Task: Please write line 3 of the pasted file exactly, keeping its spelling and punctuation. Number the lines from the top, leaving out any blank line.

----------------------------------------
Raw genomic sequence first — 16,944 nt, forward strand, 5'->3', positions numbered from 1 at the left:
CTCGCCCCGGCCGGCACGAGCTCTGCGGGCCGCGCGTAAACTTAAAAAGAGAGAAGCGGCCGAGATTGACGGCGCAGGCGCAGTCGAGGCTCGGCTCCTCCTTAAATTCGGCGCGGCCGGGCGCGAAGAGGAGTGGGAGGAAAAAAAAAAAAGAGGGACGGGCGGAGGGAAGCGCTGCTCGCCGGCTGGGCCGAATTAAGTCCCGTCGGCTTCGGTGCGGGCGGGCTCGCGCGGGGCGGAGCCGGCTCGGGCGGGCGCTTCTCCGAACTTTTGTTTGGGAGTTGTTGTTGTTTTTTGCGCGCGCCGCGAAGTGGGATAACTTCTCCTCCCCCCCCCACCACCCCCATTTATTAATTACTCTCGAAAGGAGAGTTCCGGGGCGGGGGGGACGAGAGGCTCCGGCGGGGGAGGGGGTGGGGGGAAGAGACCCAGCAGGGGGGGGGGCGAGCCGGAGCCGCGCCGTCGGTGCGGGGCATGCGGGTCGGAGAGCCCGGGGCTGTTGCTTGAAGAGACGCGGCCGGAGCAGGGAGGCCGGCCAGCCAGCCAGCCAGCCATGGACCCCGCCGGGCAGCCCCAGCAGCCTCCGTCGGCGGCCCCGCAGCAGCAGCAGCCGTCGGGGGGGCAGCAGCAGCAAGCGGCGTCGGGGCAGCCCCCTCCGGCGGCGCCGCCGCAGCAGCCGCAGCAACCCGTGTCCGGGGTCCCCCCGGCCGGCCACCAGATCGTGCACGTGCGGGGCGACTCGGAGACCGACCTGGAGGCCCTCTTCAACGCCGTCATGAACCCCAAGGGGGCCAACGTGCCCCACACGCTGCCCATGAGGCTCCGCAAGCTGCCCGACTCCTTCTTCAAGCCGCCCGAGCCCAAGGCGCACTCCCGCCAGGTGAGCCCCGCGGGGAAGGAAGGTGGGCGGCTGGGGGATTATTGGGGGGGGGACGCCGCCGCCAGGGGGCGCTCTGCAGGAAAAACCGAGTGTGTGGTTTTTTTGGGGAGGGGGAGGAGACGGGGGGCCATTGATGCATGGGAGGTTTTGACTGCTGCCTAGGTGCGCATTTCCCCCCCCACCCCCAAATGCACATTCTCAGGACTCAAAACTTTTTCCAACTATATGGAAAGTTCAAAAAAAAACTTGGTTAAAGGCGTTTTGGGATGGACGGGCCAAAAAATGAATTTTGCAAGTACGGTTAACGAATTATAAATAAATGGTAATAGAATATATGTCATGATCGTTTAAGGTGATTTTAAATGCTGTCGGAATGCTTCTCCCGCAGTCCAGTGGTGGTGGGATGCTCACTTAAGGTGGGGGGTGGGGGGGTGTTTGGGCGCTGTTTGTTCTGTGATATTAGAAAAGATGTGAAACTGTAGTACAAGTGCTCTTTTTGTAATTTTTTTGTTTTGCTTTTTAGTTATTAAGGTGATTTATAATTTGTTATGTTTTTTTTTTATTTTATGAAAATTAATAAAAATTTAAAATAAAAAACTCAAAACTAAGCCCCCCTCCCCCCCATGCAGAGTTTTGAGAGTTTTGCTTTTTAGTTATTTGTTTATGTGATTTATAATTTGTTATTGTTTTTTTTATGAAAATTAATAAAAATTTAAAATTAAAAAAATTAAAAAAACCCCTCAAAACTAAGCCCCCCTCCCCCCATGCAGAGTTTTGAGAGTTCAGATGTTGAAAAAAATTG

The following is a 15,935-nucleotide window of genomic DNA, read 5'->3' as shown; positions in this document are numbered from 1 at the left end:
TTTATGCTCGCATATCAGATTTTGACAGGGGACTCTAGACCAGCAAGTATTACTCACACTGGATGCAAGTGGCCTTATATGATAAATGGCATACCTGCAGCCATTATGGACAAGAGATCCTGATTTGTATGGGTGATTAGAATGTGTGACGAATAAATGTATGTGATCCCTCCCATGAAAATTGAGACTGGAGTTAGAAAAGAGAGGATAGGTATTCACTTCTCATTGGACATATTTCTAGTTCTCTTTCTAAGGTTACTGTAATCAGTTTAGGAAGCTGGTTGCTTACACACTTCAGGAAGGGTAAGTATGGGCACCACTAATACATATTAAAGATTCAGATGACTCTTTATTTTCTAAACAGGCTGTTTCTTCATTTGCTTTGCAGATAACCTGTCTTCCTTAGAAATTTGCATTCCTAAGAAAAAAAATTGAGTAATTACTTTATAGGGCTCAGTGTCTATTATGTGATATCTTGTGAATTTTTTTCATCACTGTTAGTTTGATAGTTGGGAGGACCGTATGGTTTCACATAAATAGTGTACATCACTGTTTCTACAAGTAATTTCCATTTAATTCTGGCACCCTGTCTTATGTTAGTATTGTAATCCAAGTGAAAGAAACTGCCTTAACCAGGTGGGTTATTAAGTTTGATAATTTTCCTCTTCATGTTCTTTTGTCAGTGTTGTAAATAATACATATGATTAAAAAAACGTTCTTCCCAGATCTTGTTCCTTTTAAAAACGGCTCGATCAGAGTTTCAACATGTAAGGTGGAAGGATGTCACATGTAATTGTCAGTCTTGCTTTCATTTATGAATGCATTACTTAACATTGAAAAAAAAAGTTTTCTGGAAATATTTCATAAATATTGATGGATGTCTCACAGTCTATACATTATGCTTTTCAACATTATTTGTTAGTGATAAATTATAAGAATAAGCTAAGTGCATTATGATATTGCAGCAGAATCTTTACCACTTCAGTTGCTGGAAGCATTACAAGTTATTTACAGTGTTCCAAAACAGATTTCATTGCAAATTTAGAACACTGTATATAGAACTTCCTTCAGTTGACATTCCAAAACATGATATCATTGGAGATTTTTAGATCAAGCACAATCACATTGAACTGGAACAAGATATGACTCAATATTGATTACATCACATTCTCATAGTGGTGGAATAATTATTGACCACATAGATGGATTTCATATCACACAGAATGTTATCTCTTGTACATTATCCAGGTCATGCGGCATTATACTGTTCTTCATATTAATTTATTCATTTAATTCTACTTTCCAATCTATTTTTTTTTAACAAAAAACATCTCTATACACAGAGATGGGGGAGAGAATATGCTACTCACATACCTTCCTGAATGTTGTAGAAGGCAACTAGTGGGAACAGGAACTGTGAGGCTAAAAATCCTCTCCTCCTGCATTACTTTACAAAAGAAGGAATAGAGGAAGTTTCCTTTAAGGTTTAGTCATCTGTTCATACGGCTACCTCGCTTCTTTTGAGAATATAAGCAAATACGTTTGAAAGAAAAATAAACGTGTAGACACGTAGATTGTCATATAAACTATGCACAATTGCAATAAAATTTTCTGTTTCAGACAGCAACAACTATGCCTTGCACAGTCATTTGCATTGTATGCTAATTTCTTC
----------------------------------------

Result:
The following is a 15,935-nucleotide window of genomic DNA, read 5'->3' as shown; positions in this document are numbered from 1 at the left end: